Friday, November 27, 2009

A Mavericky Thanksgiving Day Message

A few days ago I asked my father if he shared my growing suspicion that my generation (those of us born after World War II) had really made a mess of things once we got in charge. My father was born in 1923, was 6 years old when the stock market crashed, grew up during the Great Depression and had just started college when the United States declared war on Japan. People of his generation were running the country until around 1992 when Bill Clinton was elected President. My impression was that life had been steadily getting better for most Americans all during the period his generation was in charge and that trend had started to reverse right around the time my generation took over. Was that, I asked him, how he saw it.

No, he said. What really impressed him about the last 20 years was the progress that had been made in regard to race. His generation, he felt, had been an impediment to progress in many ways in racial issues and apparently had to pass from the scene before fundamental progress could be made toward a truly color-blind society.

So that will be my Thanksgiving Day message. I am not sure where our country is going but we are going there more united, at least in terms of race, gender and sexual orientation, than we ever have been before, and for that we should give thanks.

Saturday, November 21, 2009

Imaginary dangers

Apparently another way in which conservatives in this country differ from the rest of us is in what they worry about. Here is Congressman John Shadegg, Republican of Arizona, (who had a few days earlier brought a staffer's 7 month old daughter on the House floor with him to use as a prop for a speech) reacting to New York Mayor Bloomberg:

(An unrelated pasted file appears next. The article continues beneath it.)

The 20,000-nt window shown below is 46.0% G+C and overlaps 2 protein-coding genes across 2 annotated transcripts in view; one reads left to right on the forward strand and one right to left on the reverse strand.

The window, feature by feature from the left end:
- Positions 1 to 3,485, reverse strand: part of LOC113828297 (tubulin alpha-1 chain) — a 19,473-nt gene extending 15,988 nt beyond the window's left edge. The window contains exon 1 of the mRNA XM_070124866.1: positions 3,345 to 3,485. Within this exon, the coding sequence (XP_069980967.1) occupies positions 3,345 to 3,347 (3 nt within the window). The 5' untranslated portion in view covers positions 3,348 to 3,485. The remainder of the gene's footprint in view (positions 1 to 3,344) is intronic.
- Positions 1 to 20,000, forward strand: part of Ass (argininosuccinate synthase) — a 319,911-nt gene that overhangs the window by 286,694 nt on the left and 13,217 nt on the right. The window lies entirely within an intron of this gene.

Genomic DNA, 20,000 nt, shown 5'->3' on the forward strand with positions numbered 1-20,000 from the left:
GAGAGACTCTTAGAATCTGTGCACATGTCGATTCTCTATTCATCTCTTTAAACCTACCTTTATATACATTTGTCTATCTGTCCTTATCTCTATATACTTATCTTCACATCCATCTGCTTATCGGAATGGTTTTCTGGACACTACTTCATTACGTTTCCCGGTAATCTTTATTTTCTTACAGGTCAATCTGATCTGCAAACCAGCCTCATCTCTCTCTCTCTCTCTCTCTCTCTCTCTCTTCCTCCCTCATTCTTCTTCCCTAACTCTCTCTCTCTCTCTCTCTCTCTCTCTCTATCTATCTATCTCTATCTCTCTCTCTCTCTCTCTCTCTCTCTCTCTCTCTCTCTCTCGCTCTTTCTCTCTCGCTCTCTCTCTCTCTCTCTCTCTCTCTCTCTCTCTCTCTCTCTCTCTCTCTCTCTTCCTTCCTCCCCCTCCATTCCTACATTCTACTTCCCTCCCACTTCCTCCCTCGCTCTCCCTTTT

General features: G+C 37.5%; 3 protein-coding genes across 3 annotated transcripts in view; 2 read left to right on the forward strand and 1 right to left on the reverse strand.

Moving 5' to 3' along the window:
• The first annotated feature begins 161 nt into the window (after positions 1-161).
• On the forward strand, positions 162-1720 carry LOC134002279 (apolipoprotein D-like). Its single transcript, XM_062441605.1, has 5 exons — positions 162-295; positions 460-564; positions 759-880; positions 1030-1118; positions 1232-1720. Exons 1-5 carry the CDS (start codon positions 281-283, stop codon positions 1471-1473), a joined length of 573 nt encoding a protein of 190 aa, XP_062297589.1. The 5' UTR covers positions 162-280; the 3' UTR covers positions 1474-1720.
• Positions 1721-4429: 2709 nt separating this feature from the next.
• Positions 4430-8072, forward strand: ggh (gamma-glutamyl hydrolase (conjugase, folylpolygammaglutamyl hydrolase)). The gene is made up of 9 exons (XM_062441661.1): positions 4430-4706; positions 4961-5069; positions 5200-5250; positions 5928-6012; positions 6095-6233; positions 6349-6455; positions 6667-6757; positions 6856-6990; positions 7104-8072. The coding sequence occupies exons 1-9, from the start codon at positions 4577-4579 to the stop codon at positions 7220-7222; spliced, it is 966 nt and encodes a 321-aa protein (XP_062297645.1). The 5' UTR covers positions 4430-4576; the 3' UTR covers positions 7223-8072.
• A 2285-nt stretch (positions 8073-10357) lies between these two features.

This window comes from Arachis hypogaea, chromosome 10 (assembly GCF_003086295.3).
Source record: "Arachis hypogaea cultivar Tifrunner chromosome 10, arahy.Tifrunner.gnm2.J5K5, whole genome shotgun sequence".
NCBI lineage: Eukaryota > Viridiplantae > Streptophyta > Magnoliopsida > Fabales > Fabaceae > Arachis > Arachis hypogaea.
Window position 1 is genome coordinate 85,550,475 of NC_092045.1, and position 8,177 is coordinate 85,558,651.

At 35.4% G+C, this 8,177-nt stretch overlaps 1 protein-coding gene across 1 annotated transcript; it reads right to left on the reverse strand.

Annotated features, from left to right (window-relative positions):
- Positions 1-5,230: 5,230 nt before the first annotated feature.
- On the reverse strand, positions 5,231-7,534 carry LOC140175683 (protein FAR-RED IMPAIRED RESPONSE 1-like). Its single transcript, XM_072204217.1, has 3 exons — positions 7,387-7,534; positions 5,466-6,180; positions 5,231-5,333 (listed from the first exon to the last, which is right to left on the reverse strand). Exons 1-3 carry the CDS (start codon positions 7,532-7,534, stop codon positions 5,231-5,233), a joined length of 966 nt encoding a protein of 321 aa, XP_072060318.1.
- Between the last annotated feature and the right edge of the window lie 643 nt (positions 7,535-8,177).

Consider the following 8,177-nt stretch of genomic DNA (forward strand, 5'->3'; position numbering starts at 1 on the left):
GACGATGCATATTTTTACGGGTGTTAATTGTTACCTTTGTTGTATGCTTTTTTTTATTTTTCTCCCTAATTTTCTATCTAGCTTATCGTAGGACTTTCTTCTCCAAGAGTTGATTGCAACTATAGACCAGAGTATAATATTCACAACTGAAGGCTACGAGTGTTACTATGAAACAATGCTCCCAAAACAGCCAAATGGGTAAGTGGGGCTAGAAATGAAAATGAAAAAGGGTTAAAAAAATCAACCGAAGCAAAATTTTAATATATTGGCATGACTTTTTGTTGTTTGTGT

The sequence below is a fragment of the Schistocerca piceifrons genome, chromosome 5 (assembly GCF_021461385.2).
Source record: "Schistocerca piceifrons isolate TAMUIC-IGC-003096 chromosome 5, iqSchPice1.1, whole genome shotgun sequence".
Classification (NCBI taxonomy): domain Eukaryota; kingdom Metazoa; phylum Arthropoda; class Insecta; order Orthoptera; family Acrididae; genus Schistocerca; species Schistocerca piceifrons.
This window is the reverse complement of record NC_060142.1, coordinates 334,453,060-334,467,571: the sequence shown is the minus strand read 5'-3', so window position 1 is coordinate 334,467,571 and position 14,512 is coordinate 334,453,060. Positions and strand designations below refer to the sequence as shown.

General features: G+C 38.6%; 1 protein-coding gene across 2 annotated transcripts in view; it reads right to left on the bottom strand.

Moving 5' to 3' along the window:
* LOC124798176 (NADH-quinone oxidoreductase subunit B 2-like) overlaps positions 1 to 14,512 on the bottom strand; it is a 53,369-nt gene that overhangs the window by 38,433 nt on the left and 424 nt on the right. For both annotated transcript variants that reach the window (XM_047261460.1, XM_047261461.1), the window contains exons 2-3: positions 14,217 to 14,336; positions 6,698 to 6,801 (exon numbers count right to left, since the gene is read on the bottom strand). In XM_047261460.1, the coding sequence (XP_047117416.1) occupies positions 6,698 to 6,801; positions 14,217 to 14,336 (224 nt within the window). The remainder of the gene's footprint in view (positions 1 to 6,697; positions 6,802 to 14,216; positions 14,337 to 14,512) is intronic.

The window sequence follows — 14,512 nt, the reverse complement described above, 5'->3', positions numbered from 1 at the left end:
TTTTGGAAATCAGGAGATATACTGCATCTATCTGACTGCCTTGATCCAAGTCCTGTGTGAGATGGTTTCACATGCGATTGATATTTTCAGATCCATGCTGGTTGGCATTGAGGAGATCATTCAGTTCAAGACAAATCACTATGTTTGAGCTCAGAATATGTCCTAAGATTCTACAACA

I saw the Mayor of New York said today, "We're tough. We can do it." Well, Mayor, how are you going to feel when it's your daughter that's kidnapped at school by a terrorist? How are you going to feel when it's some clerk -- some innocent clerk of the court -- whose daughter or son is kidnapped? Or the jailer's little brother or little sister? This is political correctness run amok. Link

Terrorists kidnapping children as part of a raid to free jailed comrades? It sounds like a movie plot. When has Al Qaeda or any other real-life Muslim terrorist group operated like that? Al Qaeda targets are always ones that have resonance with the victims of American imperialism -- U.S. battleships and embassies, the World Trade Center, the Pentagon, the White House or the Capitol. Although most Muslims around the world oppose acts of terrorist violence they do understand and have some sympathy with the message sent by attacking those targets. What message would be sent by targeting children and who would have sympathy with that message? Americans who worry that terrorist will target the Statue of Liberty, football stadiums or the children of mayors or prison wardens are reacting to terrorist they have dreamed up or seen in movies, not the real-life enemies we actually face.

The more clearly we see a potential danger the more effective we can be in preventing it. Worrying about imaginary dangers is total ineffective in keeping us safe, especially if it causes the warning signs of real dangers to be missed. (Remember President Bush blowing off warnings about Al Qaeda before 9/11 or Katrina before it hit.) I am glad we now have leaders on the national level who appear to be knowledgeable realists with their eyes squarely focused on the world as it exists.

Friday, November 20, 2009

Across the Borderline

Here is a video of the late Willy deVille singing Ry Cooder's song "Across the Borderline." (You may have heard other covers of the song by Bob Dylan, Bruce Springsteen, Freddy Fender or others.)

Listening to the lyrics makes me realize how deeply American it is for someone to cross the Rio Grande seeking a better life. ... How wierd that some of us, rather than identifying with the immigrants, see them as "the other" and a threat.

Sunday, November 15, 2009

Do Conservatives fear the attractiveness of fundamentalist Islam?

Some Conservatives are worried (see here and here) about the world getting a chance to hear what anti-American terrorists have to say. Here is CNN's Wolf Blitzer giving voice to some of those concerns:

One of the arguments against this decision is that it will give these five detainees, Khalid Sheikh Mohammed and these four others, a platform, if you will. They will express their Jihadist views. In the process, they will be able to recruit more followers.